We do not want our Guests to be afraid

That’s how it should work.

Shannon Sullivan was surprised, then angry.

Not two months after 2-year-old Lane Graves was dragged into a lake by an alligator at a Disney resort and killed, she found herself face-to-face with a sign that made her deeply uncomfortable.

The Disney College Program bills itself as a “life-changing,” “once-in-a-lifetime” opportunity. Sullivan knew that she might lose her summer internship if she spoke out about this sign, but she couldn’t hold her tongue. She was willing to risk her spot in the program, one she quickly lost after she posted a photo of the sign to Twitter.

What did the sign say? “Alligators are friendly and cuddly, jump in the water and play with them!”? Not quite, but too close.

The sign read, in full:

If a Guest asks if we have gators in the water around Tom Sawyer’s Island (or any bodies of water), the correct and appropriate response is, “Not that we know of, but if we see one, we will call Pest Management to have it removed.” Please do not say we have seen them before. We do not want our Guests to be afraid while walking around Frontierland [part of Disney’s Magic Kingdom]. As a reminder, this is a serious matter. Please do not make jokes with our guests about this.

After the toddler was killed by the alligator. That’s the “correct” response how, exactly?

So Sullivan took a picture of the sign and posted it on Twitter, knowing it would probably get her fired. It did.

Her tryst with unemployment didn’t last long, though. That night, the Orlando Sentinel reached out to Disney with questions about the termination. The next morning, Magic Kingdom Vice President Dan Cockerell visited Sullivan himself to offer her internship back, which she accepted.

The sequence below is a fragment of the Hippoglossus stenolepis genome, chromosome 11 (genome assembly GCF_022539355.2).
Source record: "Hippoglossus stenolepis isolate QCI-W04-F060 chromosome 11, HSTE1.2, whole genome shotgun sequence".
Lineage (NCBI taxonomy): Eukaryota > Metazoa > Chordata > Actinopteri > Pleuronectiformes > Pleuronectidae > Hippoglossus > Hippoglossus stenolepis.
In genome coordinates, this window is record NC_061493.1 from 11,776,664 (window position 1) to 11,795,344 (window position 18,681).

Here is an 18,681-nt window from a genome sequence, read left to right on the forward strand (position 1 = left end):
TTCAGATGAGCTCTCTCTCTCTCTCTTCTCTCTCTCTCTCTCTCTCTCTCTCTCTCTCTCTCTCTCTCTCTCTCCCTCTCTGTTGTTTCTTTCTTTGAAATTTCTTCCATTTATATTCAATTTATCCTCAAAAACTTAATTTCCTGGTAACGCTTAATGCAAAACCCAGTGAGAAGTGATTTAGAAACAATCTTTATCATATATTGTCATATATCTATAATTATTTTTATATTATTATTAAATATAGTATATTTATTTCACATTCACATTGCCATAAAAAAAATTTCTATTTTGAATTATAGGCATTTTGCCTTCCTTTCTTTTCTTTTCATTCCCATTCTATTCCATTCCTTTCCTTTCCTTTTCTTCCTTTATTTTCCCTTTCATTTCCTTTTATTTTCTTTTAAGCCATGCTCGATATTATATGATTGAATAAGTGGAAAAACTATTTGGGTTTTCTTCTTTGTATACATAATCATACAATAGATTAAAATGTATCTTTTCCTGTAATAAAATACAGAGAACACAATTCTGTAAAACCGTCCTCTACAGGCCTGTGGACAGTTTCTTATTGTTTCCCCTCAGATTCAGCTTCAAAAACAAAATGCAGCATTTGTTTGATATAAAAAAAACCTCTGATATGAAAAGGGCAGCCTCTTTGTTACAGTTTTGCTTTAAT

Disney removed the offending sign, claiming it was never authorized, the Associated Press reported.

The managers put up a lot of signs for day to day operational stuff, which don’t need approval from upper levels, and they considered this one such sign. I hope the upper levels at Disney have instructed managers to take safety more seriously than that now.

I have some experience of this, actually. I once worked at a zoo, which means I worked at a place where people could, if they tried hard enough, put themselves in danger from animals. Mostly that didn’t happen, but the potential was there.

At the time of Graves’s death, there were no signs warning visitors of dangerous animals. Three days after Graves’s death, the Walt Disney World Resort installed signs along the beachfront of its resorts that warn guests of alligators and snakes.

So Sullivan was right – and she got her job back.

Boy Scouts of America please note.

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